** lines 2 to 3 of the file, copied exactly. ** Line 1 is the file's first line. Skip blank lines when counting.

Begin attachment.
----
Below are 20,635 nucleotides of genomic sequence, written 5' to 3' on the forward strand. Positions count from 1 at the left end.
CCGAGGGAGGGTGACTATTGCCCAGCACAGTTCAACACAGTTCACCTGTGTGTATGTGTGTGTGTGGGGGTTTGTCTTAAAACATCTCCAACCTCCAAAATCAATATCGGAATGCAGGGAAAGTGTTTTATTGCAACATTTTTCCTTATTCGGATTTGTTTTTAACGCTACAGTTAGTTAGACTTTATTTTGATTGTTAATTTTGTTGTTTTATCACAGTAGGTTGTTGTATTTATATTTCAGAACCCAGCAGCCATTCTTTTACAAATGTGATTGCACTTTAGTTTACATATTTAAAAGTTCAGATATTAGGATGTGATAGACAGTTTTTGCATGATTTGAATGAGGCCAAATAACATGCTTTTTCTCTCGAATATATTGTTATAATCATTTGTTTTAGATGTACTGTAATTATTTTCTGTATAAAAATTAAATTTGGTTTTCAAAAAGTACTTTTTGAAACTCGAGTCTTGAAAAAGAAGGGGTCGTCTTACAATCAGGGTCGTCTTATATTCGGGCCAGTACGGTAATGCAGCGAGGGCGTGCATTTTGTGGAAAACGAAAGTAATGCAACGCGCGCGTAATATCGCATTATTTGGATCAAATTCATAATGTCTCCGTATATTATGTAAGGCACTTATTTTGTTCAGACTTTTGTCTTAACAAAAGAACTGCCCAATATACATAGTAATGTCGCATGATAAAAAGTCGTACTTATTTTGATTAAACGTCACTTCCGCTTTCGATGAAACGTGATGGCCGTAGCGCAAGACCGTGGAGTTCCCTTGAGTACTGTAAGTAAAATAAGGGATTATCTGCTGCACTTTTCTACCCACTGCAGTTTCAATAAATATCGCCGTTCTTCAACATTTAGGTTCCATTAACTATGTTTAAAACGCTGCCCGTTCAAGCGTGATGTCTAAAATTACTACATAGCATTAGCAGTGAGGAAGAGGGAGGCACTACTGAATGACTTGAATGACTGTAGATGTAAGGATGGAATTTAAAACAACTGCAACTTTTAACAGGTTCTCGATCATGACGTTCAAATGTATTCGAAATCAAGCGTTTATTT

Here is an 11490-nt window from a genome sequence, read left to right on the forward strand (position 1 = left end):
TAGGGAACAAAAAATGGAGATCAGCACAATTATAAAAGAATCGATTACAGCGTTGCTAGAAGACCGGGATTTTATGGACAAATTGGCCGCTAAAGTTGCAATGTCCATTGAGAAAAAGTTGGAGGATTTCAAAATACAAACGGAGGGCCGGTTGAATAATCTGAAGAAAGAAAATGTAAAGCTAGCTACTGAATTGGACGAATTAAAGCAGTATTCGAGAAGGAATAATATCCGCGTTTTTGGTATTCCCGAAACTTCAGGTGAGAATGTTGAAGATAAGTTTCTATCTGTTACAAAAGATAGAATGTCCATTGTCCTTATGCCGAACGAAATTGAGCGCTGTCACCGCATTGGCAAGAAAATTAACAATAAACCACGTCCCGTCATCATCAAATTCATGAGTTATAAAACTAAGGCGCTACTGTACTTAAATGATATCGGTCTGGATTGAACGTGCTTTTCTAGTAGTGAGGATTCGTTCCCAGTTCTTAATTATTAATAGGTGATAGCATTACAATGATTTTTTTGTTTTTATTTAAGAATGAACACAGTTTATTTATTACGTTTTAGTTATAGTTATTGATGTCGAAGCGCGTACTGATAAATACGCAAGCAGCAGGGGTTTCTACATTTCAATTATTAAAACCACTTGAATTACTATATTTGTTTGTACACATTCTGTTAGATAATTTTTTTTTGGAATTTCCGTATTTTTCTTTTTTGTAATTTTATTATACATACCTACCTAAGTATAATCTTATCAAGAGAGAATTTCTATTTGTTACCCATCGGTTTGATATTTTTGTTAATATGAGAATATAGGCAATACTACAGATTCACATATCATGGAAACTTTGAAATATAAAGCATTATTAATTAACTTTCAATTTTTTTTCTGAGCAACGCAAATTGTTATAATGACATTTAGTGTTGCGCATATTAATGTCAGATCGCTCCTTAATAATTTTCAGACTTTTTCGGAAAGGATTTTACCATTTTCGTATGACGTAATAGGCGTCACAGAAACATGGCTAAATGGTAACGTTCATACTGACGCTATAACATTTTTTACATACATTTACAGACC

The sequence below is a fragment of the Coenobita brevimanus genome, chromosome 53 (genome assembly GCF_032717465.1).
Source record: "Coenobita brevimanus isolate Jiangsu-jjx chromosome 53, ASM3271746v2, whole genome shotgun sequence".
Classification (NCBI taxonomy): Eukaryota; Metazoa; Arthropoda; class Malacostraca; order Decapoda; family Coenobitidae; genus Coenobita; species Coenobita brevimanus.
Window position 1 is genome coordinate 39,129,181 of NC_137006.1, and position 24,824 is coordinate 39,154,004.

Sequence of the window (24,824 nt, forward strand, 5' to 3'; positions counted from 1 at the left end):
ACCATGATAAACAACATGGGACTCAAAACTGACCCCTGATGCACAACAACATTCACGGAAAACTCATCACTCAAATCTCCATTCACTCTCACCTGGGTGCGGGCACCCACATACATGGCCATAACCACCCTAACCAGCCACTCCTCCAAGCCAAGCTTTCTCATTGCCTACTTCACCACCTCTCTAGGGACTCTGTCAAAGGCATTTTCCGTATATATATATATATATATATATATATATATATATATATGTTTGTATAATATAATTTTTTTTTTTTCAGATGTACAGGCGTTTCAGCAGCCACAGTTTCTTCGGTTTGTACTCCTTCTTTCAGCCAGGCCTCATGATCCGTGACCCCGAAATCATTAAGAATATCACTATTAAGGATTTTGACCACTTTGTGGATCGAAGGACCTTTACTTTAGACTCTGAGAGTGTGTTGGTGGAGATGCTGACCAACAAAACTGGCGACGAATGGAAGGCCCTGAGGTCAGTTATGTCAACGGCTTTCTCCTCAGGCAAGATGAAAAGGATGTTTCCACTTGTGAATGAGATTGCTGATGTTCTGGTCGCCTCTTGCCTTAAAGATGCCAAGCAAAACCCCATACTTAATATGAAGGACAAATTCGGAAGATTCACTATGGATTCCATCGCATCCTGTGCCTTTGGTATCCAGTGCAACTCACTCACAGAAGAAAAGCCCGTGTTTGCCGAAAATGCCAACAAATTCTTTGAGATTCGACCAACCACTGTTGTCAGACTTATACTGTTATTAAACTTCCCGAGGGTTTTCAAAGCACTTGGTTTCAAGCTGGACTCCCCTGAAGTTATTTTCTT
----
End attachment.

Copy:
CCGAGGGAGGGTGACTATTGCCCAGCACAGTTCAACACAGTTCACCTGTGTGTATGTGTGTGTGTGGGGGTTTGTCTTAAAACATCTCCAACCTCCAAAATCAATATCGGAATGCAGGGAAAGTGTTTTATTGCAACATTTTTCCTTATTCGGATTTGTTTTTAACGCTACAGTTAGTTAGACTTTATTTTGATTGTTAATTTTGTTGTTTTATCACAGTAGGTTGTTGTATTTATATTTCAGAACCCAGCAGCCATTCTTTTACAAATGTGATTGCACTTTAGTTTACATATTTAAAAGTTCAGATATTAGGATGTGATAGACAGTTTTTGCATGATTTGAATGAGGCCAAATAACATGCTTTTTCTCTCGAATATATTGTTATAATCATTTGTTTTAGATGTACTGTAATTATTTTCTGTATAAAAATTAAATTTGGTTTTCAAAAAGTACTTTTTGAAACTCGAGTCTTGAAAAAGAAGGGGTCGTCTTACAATCAGGGTCGTCTTATATTCGGGCCAGTACGGTAATGCAGCGAGGGCGTGCATTTTGTGGAAAACGAAAGTAATGCAACGCGCGCGTAATATCGCATTATTTGGATCAAATTCATAATGTCTCCGTATATTATGTAAGGCACTTATTTTGTTCAGACTTTTGTCTTAACAAAAGAACTGCCCAATATACATAGTAATGTCGCATGATAAAAAGTCGTACTTATTTTGATTAAACGTCACTTCCGCTTTCGATGAAACGTGATGGCCGTAGCGCAAGACCGTGGAGTTCCCTTGAGTACTGTAAGTAAAATAAGGGATTATCTGCTGCACTTTTCTACCCACTGCAGTTTCAATAAATATCGCCGTTCTTCAACATTTAGGTTCCATTAACTATGTTTAAAACGCTGCCCGTTCAAGCGTGATGTCTAAAATTACTACATAGCATTAGCAGTGAGGAAGAGGGAGGCACTACTGAATGACTTGAATGACTGTAGATGTAAGGATGGAATTTAAAACAACTGCAACTTTTAACAGGTTCTCGATCATGACGTTCAAATGTATTCGAAATCAAGCGTTTATTT

Here is an 11490-nt window from a genome sequence, read left to right on the forward strand (position 1 = left end):